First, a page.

Payment limit removal “undemocratic”

Payment limits included in both versions of the farm bills that passed the U.S. House and Senate have been removed from the conference committee’s final agreement that passed Monday.  Iowa Senator Charles Grassley has pushed hard for payment limit provisions and now has no way to put them back in. Grassley told reporters this morning, “These have all be watered down to the point that they will likely have little or no effect.”

Traci Bruckner with the Center for Rural Affairs agrees with Grassley that the removal is a great disappointment.  She tells Brownfield Ag News, “That provision was written into both bills. It’s completely undemocratic to remove that provision from the process and backroom deal making and it’s going to continue to favor Large wealthy mega-farmers over small and mid-sized family farmers.”

Grassley says the farm bill is written for southern agriculture and will probably have lots of problems with the World Trade Organization (WTO).

AUDIO: Senator Charles Grassley (R-IA) (5:00 mp3)

AUDIO: Traci Bruckner (4:00 mp3)

Congressional Ag Leaders announce farm bill agreement

 

Vilsack: Congress needs to understand what’s at risk

The risks of Congress not passing a farm bill by the September 30th deadline are too many, according to U.S. Ag Secretary Tom Vilsack.

Because of budget constraints and Brazil’s World Trade Organization case against U.S. agriculture, he tells Brownfield, there’s a huge monetary risk, “To the tune of perhaps as much as $840 Million annually because of the WTO case,” says Vilsack.

Passing another 2008 Farm Bill Extension, Vilsack says, also carries risks for its lack of certainty for all farmers, especially dairy and livestock producers, and lack of reforms, which are in the Senate farm bill version, “It risks, I think, the possibility – the real possibility that Congress would basically scoop the money from eliminating direct payments as a price for a one-year extension that would eliminate the ability of future congresses to be able to establish a strong safety net.”

Vilsack says the US House was given a year to agree on a long-term farm bill and it’s not getting another year.  With the Syria issue likely taking up more of Congress’ time this month, Vilsack says they should add more working days to their calendar and get the Farm Bill done.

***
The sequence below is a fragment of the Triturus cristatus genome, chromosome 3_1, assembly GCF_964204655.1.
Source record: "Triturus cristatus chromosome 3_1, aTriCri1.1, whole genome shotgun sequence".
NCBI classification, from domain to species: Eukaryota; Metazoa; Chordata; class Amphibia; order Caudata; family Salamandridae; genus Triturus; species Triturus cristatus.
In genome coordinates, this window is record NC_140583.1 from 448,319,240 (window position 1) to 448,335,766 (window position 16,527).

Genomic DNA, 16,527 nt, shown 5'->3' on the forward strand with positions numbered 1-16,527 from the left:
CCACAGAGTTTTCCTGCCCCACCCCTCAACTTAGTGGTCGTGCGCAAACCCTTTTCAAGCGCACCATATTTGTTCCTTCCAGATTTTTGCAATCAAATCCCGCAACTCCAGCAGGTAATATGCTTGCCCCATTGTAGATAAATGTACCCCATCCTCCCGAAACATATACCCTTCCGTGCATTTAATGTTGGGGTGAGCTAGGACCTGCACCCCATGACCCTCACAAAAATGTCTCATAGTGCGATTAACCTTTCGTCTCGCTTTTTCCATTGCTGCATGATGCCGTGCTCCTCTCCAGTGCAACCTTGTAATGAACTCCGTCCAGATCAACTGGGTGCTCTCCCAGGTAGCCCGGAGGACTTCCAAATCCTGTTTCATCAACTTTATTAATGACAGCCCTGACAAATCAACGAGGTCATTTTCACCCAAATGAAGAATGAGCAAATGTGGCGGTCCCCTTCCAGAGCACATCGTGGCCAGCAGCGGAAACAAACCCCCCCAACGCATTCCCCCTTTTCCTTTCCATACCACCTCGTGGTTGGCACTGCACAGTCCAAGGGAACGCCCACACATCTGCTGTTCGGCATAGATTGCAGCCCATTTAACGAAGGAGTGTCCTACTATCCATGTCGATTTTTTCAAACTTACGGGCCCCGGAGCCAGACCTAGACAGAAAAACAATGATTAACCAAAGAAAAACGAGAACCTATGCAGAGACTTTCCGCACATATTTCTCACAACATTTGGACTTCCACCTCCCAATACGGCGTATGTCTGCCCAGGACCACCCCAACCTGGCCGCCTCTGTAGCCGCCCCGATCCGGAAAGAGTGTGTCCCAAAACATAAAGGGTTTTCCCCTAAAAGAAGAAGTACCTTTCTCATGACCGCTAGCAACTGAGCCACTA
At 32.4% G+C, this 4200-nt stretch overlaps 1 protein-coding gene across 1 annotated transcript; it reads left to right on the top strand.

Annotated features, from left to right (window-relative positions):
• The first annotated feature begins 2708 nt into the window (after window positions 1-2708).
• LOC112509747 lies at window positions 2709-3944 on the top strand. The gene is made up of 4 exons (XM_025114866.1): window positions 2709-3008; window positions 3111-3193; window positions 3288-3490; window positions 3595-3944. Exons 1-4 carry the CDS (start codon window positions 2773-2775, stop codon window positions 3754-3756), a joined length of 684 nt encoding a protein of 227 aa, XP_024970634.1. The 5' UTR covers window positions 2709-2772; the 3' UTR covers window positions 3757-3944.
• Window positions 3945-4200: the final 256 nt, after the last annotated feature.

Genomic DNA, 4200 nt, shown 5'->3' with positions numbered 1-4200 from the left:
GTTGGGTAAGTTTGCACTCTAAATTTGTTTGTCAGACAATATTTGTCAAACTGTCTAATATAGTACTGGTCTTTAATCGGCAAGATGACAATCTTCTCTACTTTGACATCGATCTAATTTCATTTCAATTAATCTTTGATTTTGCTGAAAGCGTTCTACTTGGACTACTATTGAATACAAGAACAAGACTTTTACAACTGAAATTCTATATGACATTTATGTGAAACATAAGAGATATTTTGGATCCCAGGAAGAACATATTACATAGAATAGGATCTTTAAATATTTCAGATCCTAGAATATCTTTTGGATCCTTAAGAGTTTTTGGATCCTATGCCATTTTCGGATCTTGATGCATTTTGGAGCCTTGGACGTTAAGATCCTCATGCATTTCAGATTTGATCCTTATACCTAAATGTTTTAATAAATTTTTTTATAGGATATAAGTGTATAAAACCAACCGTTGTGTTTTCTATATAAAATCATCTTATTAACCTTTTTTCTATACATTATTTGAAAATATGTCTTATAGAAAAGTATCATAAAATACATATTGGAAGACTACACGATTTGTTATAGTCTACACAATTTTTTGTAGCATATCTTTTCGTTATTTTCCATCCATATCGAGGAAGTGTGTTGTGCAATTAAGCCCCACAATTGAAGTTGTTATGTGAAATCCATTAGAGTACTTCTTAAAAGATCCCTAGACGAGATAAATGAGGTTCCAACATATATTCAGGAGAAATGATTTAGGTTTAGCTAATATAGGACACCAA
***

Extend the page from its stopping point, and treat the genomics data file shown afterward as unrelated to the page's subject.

Interview with Secretary Tom Vilsack (6:00 mp3)

McCaskill on farm bill

While the Senate farm bill that passed this week eliminates direct payments, Missouri Senator Claire McCaskill says behind the scenes there is a push-back from large corporate farms to keep them. She calls it “huge gravy for those big operations” with contractual arrangements that make money off the government even when prices are high.

“It is totally unacceptable in this budget climate and we need to stop it. We are reforming it by putting in a more aggressive crop insurance program, which is still very generous. But, it’s going to save billions and billions of dollars in direct payments. And, frankly, I’ve really not gotten any push-back from the farmers in Missouri about ending the direct payments.”

McCaskill, a Democrat and Republican Missouri Senator Roy Blunt voted for the Farm Bill. McCaskill says the attitude of the House, though, is hard to figure out.

“The parts of my state that really care about this are all represented by Republicans, who are in the majority in the House. And, for the life of me I can’t figure out why they are unwilling to pass a farm bill.”

The House did not take up the farm bill last year but there have been indications from Speaker John Boehner this year that the House will begin debate on a farm bill soon.

House Speaker John Boehner announced this morning he would vote for the farm bill.

Obama’s budget has big ag subsidy cut

The Obama administration proposes big cuts to farm subsidies over 10 years in its latest budget, released today.  DTN says the proposal would eliminate 37.8 Billion dollars in farm subsidies, eliminating the direct payment subsidy program and reducing crop insurance subsidies.

In its proposal, the administration says the all-time high values of crop and livestock production no longer justify income support payments.

The Senate-passed farm bill last year eliminated direct payments – no vote was taken on a farm bill in the House.

The administration says net farm income is forecast to rise nearly 14% this year to more than $128 Billion – “the highest inflation-adjusted amount in 40 years.”  Strong opposition from ag-state lawmakers and farm groups is expected -– last year the Senate voted to INCREASE spending on crop insurance by more than 2.5 Billion dollars over 10 years.

Roberts’ bill strengthens crop insurance

Senator Pat Roberts of Kansas has introduced a bill that he says would save more than 5-Billion-dollars over five years while strengthening federal crop insurance that he wants to be a part of a new farm bill. The measure, he says, is paid for by eliminating all direct payments to farmers.

Roberts says farmers in Kansas and elsewhere were able to get back on their feet after three years of serious drought, not because of an ad hoc disaster package but “because they managed their risk and protected their operations through the purchase of crop insurance.”